August Market Update

Listing prices are up, sellers are holding on, and some buyers are pulling back! That’s the gist of the monthly housing report for August. Like June and July, August proved to be a very interesting month for home sales that threw its fair share of curveballs. We’re still seeing that “parallel” market trend of increasing home prices in the face of decreasing home sales. Many would-be sellers predictably decided to “stay put” this summer in response to elevated interest rates. Let’s take a closer look at exactly where the market stands as summer 2023 comes to a close.


Fewer Homes Are Being Listed

Let’s start with the biggest piece of news that can be extracted from the August 2023 housing numbers. According to, the number of homes actively for sale decreased by 7.9% compared to August of last year. Additionally, the total number of unsold homes decreased by 9.2% compared to last year. This means that competition continues to be a real thorn in the sides of hopeful buyers.

While many people had predicted a shift to a buyer’s market this summer, a dwindling inventory means that trends tied to bidding wars and unflinching sellers are continuing to drive the closing process. As expected, sellers are continuing to “sit on” their homes instead of upgrading out of concern over high interest rates. Pre-2021 buyers who were locked into rates around 3% simply don’t feel motivated to make the leap to a 7% rate on a new loan just to be able to cash in on their equity.

Interest-rate reluctance probably accounts for a big part of why the number of new listed homes for August stands at 7.5% below last year’s levels. The scramble for homes is fiercest in major cities. Reports show that the number of homes for sale in the nation’s 50 largest metro areas decreased by 13% compared to August of 2022.

While inventory this summer remained historically low, we did see a slight jump of 3.5% between July and August. This is interesting because the typical July-to-August growth rate stays below 1%. Of course, it’s important to keep in mind that all regions in the country are still seeing active inventory down 30% to 60% compared to pre-pandemic levels whenever we’re talking about more inventory hitting the market.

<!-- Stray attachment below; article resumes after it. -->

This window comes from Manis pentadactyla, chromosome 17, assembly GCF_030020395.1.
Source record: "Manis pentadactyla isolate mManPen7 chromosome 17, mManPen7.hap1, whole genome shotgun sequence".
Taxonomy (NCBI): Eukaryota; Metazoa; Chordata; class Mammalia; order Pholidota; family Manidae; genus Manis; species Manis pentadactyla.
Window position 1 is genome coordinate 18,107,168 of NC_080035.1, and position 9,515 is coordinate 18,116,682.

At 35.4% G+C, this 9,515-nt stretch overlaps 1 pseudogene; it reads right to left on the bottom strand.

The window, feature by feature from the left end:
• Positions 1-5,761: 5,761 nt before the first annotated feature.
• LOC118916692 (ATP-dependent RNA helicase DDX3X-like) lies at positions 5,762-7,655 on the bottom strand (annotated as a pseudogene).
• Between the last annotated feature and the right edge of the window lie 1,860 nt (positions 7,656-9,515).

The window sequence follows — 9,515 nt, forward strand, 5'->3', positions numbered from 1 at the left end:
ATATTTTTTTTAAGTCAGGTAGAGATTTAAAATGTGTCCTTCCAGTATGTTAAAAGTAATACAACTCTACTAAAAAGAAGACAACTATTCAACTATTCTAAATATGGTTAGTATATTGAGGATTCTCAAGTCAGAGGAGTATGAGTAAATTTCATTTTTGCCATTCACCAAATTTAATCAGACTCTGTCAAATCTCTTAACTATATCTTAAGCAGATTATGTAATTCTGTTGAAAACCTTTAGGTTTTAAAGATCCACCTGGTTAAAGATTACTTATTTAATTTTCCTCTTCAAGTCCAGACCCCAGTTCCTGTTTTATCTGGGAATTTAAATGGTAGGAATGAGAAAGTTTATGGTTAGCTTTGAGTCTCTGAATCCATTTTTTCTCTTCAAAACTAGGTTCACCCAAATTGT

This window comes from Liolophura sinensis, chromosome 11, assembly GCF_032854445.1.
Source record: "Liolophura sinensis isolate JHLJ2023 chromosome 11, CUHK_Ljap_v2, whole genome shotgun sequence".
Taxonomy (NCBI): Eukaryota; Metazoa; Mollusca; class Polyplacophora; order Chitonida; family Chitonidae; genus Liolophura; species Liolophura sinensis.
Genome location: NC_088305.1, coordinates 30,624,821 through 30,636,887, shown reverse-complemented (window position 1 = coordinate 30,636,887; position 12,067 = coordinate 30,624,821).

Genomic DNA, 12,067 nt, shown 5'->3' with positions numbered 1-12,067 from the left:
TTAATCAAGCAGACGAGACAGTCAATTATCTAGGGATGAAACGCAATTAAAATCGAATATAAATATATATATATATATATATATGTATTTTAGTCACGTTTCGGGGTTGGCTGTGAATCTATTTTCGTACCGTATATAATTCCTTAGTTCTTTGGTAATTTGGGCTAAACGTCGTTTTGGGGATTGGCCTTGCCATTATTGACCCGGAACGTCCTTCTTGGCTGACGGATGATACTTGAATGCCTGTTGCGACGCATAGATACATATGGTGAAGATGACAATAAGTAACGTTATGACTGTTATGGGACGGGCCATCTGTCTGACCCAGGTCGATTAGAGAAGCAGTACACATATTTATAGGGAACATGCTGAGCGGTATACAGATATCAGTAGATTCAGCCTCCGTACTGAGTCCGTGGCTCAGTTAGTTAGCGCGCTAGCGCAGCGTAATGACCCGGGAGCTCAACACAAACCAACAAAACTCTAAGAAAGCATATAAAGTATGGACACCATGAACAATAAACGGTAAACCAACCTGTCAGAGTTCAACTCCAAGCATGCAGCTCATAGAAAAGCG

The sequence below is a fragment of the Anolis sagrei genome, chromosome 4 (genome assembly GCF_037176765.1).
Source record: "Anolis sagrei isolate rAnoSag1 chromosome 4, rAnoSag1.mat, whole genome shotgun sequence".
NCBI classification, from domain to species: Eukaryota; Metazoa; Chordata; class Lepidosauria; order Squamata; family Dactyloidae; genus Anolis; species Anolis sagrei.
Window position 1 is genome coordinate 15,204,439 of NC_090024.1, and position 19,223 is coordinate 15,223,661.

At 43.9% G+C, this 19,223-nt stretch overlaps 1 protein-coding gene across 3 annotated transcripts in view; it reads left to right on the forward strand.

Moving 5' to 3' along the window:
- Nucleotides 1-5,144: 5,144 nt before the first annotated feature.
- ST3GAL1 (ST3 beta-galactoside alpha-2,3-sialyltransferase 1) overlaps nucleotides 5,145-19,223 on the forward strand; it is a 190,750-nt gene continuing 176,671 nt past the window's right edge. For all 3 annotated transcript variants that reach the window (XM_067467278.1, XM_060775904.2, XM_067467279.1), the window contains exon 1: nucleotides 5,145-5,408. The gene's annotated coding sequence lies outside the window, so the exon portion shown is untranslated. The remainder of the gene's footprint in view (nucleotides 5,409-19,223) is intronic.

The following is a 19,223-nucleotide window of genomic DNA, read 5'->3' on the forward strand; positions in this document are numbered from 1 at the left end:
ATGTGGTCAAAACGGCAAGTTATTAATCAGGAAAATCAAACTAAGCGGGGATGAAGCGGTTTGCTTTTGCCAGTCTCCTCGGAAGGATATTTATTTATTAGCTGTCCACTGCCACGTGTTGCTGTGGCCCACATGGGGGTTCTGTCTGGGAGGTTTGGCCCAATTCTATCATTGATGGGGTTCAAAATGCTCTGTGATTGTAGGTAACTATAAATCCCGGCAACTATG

Homes are still being scooped up quickly. Once homes finally made it to the market this summer, they were spending an average of 46 days on the market. While this is still around 13 days shorter compared to pre-2020 averages, homes sat five days longer this August compared to the same time last year.


Trends in August 2023 Home Prices

It shouldn’t be shocking to anyone by now that home prices for August remain “all over the place.” With home prices increasing 0.7% compared to last year, prices technically rose in August. However, this slight increase comes after a two-month streak of annual price declines. It seems clear that prices have been bolstered by an underlying fear of scarcity among buyers. With construction activity continuing to lag in relation to demand, low inventory is expected to remain a driving factor for the foreseeable future.

The big news on price is that there really is no big news. Median listing prices are looking stable in relation to where we’ve seen them for the past 12 months. The real fluctuating factor continues to be the interest rate. The Federal Reserve announced the seventh consecutive increase to the federal funds rate in August. Chair Jerome Powell stated that the Fed would continue to raise rates further as part of an effort to get the inflation level down to the federal goal of 2%.


Interest Rates Continue to Impact the Market

While buyers aren’t getting big surprises with home prices this summer, they are paying much more to finance their homes this August compared to last August. In fact, the average buyer who is financing 80% of their home today is paying 21.7% more compared to the same buyer one year ago. The average mortgage rate for the week starting on Aug. 29 was 7.18%. Will the rates come down in time to shake up the pre-holiday fall market before the notorious December and January slowdowns?

“All Federal Open Market Committee (FOMC) members believe that rates will be stable or higher through 2023 before slowly coming down in 2024–2025 to settle at a comfortable 2.5% for the longer-term,” according to a CNNC report. If true, this could make an August 2024 market look wildly different from the August 2023 market. However, it’s important to remember that many experts predicted that 2023’s rates would ultimately be lower than 2022’s rates. For buyers, betting on a buyer’s market for next summer instead of taking a look at what ends up on the market after the haze from the summer buying frenzy has cleared could be a mistake.